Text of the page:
Whether it’s the nature of their job or the nature of their soft skills, people who help others enjoy a strong sense of purpose at work. However, there is a limit to this and that’s when they put themselves at risk. We take a look at so-called super-helper syndrome with our expert in The Lab, Laetitia Vitaud.
I’ve lost count of the people around me who have left what they classed as a “bullshit job” to become coaches, trainers or “helpers” in one form or another. And for those who haven’t changed, the act of helping out being an excellent way of feeling useful. In short, helping others is probably one of the most essential raisons d’etre related to our work.
In reality though, some take this too far, making themselves constantly available and always being ready to lend a helping hand – often to the detriment of their health and well-being. Worse still, their impact isn’t always as positive as they may have hoped. We call these excessive individuals “super-helpers.” But what if this overwhelming desire to help others was actually an addiction? How can we recognize if we’re going too far and put in boundaries to strike a fine balance?
A more common syndrome than you might think
Whether you adhere to the concept of bullshit jobs or not, you cannot deny that office jobs involving the analyzing and producing of ideas, slides and charts have become commonplace. However, many people in these positions have a desire to help others, hoping to “make up for” the time taken up by the tasks perceived as less useful. With this in mind, it’s not uncommon to see these people helping their peers at work or volunteering outside of work. But when this desire comes before any consideration for their own well-being, it becomes problematic.
In the book The Super-Helper Syndrome: A Survival Guide for Compassionate People, psychologists Jess Baker and Rod Vincent take a look at these people who are more skilled at helping others than looking after themselves. They describe these individuals as being prone to overworking, being subjected to traumatic situations more than others, and even absorbing the suffering of those around them to help others cope. The prominent cases -notably, but not exclusively, among carers, teachers and even assistants- share a common trait of being at a higher risk of burnout, anxiety and depression. However, their suffering goes unnoticed thanks to their flair for never discussing it.
The flaws of empathy
There’s nothing wrong with being helpful or useful – quite the opposite. It’s even good for your health given that it induces a sense of satisfaction, which contributes to professional growth while boosting self-esteem and promoting one’s emotional well-being. Altruistic acts can even boost your immune system (yes, that’s right!) thanks to hormone changes. For example, oxytocin (the love and trust hormone) has a powerful anti-stress effect. So, when does the joy of giving and helping become excessive and problematic?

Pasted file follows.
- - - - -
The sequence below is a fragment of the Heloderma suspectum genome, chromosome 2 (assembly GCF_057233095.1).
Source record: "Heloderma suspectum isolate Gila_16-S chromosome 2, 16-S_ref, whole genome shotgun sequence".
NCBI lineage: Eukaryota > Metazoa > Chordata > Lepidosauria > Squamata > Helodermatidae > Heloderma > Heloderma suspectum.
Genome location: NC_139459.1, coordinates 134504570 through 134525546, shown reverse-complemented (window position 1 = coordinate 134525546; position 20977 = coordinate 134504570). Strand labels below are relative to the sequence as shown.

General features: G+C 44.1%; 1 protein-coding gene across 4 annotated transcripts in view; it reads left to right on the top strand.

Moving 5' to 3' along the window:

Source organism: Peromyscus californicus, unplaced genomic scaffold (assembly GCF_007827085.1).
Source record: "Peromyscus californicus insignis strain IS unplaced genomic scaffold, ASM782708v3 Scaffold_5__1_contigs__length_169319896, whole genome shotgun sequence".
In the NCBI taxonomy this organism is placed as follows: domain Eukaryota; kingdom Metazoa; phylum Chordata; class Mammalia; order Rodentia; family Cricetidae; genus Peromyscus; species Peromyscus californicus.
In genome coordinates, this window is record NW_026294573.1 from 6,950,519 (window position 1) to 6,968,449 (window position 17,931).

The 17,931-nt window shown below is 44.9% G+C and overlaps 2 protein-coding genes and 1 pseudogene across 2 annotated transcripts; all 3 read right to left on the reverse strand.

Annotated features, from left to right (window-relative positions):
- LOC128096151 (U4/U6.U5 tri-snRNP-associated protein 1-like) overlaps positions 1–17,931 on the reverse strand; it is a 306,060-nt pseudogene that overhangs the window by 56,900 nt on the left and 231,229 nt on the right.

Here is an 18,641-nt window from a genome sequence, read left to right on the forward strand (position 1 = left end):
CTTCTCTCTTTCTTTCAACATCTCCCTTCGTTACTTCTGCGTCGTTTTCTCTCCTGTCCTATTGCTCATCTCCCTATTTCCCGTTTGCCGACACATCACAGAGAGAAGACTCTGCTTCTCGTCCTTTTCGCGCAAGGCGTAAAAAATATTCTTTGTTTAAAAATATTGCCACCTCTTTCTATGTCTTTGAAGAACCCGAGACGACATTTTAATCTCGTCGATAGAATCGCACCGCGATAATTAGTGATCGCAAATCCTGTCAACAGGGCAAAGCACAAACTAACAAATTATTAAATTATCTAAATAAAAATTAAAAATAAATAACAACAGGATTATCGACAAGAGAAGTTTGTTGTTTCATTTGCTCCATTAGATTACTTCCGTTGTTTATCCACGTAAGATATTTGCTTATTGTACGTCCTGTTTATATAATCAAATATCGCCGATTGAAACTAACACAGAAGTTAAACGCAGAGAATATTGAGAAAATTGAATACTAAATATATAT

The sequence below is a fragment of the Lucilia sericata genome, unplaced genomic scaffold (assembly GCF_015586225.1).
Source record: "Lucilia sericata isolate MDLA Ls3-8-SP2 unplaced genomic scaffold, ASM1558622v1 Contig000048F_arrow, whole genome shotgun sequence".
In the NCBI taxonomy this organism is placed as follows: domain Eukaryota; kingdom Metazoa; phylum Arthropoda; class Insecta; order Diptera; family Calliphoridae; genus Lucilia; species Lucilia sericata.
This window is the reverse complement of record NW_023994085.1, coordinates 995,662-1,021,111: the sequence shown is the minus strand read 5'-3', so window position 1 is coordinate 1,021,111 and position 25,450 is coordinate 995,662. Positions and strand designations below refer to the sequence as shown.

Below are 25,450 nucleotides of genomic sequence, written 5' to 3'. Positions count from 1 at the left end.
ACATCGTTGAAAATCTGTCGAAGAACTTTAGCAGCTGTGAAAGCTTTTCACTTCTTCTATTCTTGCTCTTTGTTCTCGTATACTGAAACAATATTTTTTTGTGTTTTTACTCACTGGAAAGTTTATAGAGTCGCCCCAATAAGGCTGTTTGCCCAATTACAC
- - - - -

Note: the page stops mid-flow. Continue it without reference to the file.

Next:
Here are some unmistakable signs:
- You feel anxious and useless when not helping someone.
- You help others even though they didn’t ask for it.
- You feel bad when you discover that someone else has been of use to your colleague/manager/client/patient…
- You dream about changing your colleagues’ lives thanks to the advice you give.
- You feel in danger when the person you’d like to help doesn’t follow your advice and recommendations.
- You feel stressed and/or exhausted by all the help you want to give to others.
Ticking one of these boxes doesn’t necessarily make you a troubled super-helper. But it may invite you to watch your behavior. If your identity depends on a sense of usefulness linked to the help you provide, this could become harmful and lead to burnout – not to mention that this situation may be annoying for your colleagues.
How to strike a good balance?
Firstly, you need to strive to be an equal partner rather than a “savior.” To do this, you should favor assistance that allows the helped to become more independent. Good coaches and teachers help people to progress until they’re longer needed.
It’s good to be mindful about the stories that we tell ourselves regarding the help we provide and the advice we give. These stories can clearly indicate the motives behind our actions.
It’s important to have clear expectations from the outset. In particular by not feeling more concerned about a person’s success rather than the actual person themselves.
The helper also deserves to be helped. A healthy, well-balanced approach starts by taking into consideration your own needs and your own physical, emotional and mental well-being. This includes setting clear boundaries and seeking help from others when needed.
Primum non nocere (“First, do no harm”). The first tenet of the Hippocratic Oath was aimed at caregivers. However, it’s an excellent mantra for anyone wanting to be helpful to others. While it may be pleasurable to know that those in your -notably professional- circle count on you for help, your desire to have a positive impact must not become a need to be indispensable. When the people we’re helping realize that we’re actually just serving our ego rather than them, they tend to distance themselves. It’s much better to maintain a healthy separation between who we are and what we do without making our whole identity about the help we give to others.
Photo: Welcome to the Jungle
Translated by Jamie Broadway
More inspiration: Laetitia Vitaud
Future of work author and speaker
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